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On Tuesday, Felicity Huffman was among dozens of boldfaced names implicated in a sprawling college admissions and testing scheme unveiled by federal prosecutors. According to the criminal complaint, the Desperate Housewives star paid a “purported charitable contribution of $15,000” to a nonprofit called Key Worldwide Foundation, which was actually meant “to participate in the college entrance exam cheating scheme on behalf of her oldest daughter.” (The court document alleges that Huffman also tried to use the same scam for her younger daughter, but ultimately decided not to.)
For her part in the racket, Huffman has been charged with felony conspiracy to commit mail fraud and honest services mail fraud. However, in the wake of the actress’s arrest, one wrinkle has emerged: Huffman is very famously married to fellow Oscar nominee William H. Macy, who also seems to have been embroiled in the scheme. The actor is not named in the complaint — he’s listed only as “spouse” — and unlike his wife, he has not been charged with a crime. Why did the long arm of the law only apprehend one half of Filliam H. Muffman?
Based on court documents, there seems to be little doubt that Macy was an active participant in the fraud. A cooperating witness, referred to as CW-1, allegedly met with Huffman and Macy at their Los Angeles home sometime before a December 2017 SAT exam. According to the complaint, this witness “explained, in substance, how the college entrance exam scheme worked.”
“According to CW-1, he advised Huffman and her spouse that he ‘controlled’ a testing center, and could arrange for a third party to purport to proctor their daughter’s SAT and secretly correct her answers afterwards. CW-1 has advised investigators that Huffman and her spouse agreed to the plan,” the document alleges.
The complaint also claims that Macy was on a December 12, 2018, call with Huffman and the cooperating witness to discuss their younger daughter possibly taking the SAT over a two-day period.
“Do we want two days?” Macy allegedly asked this witness, later saying, “She’ll score higher. Just her base score will be higher if we did it over two days.”
The Massachusetts U.S. Attorney’s Office declined to say why the Shameless actor isn’t facing charges. However, several legal experts talked to Vulture about why a spouse might not be charged in this type of situation.
“There are a couple of different possibilities. One of the possibilities is that the husband is far less culpable,” explained Rebecca Roiphe, a New York Law School professor and former prosecutor. “Maybe it’s possible that the government has far more evidence than it’s laid out here, and in this evidence, that Huffman played a far more significant role than her husband.”
Why was Macy kept (semi-)anonymous in the complaint? Roiphe explained that when a conspirator isn’t named, it could be evidence that they had cooperated with the investigation. Or prosecutors could simply not be ready to charge them yet. (On Tuesday afternoon, Macy turned up in court alongside his lawyer.)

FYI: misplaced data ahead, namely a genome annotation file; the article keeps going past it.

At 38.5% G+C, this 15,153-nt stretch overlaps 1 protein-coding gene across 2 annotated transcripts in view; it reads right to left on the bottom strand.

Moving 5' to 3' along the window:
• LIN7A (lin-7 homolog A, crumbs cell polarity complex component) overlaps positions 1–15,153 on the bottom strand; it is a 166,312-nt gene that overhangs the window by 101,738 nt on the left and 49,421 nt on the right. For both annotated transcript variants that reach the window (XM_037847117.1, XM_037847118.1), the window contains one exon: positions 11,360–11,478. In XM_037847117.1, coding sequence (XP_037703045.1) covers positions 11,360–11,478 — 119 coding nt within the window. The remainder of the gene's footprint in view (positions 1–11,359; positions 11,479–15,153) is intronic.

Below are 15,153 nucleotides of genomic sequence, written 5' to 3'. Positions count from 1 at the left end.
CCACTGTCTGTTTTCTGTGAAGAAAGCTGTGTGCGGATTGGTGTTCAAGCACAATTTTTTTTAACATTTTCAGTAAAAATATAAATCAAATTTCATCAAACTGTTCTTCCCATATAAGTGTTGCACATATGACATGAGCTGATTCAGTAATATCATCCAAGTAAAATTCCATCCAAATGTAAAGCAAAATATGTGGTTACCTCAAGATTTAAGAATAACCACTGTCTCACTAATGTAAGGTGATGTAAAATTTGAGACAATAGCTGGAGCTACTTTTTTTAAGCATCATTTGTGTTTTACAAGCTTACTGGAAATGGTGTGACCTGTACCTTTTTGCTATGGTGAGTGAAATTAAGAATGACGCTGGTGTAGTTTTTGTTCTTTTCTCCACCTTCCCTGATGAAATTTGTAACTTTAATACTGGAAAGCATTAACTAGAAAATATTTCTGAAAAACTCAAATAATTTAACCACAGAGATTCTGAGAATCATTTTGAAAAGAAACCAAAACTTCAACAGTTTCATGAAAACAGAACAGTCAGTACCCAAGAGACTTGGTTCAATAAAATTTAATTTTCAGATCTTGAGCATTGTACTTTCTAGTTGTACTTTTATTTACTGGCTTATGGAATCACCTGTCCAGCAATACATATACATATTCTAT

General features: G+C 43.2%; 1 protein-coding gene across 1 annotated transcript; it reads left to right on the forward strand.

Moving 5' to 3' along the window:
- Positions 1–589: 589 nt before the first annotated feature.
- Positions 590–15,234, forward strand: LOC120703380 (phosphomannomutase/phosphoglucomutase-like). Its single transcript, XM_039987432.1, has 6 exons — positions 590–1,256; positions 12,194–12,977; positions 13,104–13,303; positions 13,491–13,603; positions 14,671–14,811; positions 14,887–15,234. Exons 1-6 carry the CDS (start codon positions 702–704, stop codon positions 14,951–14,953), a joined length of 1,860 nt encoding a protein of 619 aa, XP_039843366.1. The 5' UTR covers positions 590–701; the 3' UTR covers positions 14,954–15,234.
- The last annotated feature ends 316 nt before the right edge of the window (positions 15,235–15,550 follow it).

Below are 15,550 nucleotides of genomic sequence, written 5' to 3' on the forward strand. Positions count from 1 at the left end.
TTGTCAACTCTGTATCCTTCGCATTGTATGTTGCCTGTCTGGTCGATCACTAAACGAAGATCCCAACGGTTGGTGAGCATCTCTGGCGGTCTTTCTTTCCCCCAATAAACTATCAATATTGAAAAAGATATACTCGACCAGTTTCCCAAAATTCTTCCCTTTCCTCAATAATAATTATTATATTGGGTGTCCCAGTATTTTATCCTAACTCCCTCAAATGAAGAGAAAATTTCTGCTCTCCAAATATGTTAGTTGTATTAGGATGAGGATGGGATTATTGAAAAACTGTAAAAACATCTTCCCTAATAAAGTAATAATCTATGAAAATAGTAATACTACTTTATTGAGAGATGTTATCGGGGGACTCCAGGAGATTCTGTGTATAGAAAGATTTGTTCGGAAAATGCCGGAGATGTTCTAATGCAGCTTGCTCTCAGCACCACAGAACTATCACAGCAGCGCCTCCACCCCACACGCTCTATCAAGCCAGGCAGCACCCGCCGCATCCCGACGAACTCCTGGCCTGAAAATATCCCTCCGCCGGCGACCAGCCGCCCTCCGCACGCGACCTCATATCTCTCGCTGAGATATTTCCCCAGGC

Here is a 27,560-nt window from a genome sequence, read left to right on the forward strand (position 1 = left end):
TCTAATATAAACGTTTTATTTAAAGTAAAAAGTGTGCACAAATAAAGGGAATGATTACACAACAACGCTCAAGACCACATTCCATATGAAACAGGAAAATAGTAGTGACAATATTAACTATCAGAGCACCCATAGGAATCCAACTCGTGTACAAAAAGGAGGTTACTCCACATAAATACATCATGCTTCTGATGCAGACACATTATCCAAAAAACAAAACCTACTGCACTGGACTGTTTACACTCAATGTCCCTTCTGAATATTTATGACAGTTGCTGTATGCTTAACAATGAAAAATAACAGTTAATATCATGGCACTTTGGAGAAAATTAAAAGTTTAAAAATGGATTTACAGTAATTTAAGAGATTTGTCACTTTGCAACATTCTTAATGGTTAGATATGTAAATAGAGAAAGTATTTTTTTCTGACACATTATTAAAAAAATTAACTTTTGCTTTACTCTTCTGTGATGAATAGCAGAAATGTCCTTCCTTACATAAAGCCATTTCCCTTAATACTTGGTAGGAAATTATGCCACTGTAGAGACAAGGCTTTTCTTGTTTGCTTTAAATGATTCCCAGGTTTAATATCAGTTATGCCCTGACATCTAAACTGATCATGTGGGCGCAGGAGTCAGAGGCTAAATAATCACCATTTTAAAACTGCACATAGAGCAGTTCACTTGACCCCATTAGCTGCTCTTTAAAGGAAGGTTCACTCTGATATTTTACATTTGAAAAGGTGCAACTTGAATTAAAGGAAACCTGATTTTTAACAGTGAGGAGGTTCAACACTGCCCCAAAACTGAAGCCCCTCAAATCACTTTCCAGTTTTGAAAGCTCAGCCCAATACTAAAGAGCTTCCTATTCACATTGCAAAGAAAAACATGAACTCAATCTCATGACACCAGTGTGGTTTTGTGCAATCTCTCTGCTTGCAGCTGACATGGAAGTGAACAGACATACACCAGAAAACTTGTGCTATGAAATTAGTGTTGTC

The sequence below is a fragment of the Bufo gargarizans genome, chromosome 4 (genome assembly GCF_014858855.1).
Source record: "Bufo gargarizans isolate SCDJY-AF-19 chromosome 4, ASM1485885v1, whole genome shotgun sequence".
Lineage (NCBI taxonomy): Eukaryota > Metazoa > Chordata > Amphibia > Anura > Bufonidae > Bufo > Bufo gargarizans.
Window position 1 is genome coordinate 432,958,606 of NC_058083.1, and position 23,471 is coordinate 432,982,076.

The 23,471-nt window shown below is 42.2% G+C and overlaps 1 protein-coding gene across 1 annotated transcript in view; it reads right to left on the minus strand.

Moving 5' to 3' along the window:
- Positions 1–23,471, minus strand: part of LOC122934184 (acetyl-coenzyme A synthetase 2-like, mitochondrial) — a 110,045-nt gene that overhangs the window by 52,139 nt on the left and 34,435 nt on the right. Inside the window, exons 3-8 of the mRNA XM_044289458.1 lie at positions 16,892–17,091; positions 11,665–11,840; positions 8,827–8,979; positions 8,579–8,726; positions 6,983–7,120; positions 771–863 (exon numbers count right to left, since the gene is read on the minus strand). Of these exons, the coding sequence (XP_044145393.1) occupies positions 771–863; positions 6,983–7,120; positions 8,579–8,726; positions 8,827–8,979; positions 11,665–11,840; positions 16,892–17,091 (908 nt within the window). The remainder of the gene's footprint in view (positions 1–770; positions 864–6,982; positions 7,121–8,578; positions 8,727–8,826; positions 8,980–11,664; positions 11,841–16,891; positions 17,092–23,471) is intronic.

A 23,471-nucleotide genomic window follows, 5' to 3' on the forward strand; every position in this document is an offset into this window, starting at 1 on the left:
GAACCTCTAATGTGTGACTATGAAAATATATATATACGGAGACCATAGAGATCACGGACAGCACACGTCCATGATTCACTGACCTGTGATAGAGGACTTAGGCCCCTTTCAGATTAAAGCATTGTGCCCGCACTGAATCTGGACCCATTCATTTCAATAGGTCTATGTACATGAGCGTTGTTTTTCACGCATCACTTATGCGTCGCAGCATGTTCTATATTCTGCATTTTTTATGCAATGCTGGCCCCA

Veteran criminal attorney Murray Richman expressed similar views.
“If there’s no active participation in the wrongdoing, the spouse will not be charged,” he explained. “Mere knowledge, even with the presence, does not constitute criminal conduct.”
“Or, if there is insufficient evidence to necessarily link that spouse to criminal [activity], they will not be charged if it’s mere allegations unsubstantiated with significant proof,” Richman said.
In this kind of situation, Richman said that if prosecutors mention a spouse, but don’t charge the spouse, he or she could still be “an unindicted co-conspirator.”
A former federal prosecutor also told Vulture that the alleged misconduct involving their second daughter might be too vague to bring charges against Macy.
“Just based on their conversation, there’s not enough proof to show he had any knowledge it was illegal,” he said. “Based only on the conversations, the second one, there is also an innocent explanation what he was saying and ultimately, they agree not to do it.”
As for whether the couple’s daughters (who are 19 and 17) would be in legal jeopardy, the former prosecutor also said it would be unlikely for a minor to get charged in this type of scheme, especially “if the parent shields the child from what’s going on.”
“The standards and requirements for the Department of Justice to indict people under 18 are pretty high,” he said.
The couple’s joint publicist did not immediately respond to requests for comment. Huffman’s agent’s office also deferred a request for comment to the publicist.
In an interview with Parade in January, Macy called his daughter’s college admissions process “so stressful,” adding, “I am voting that once she gets accepted, she maybe takes a year off.”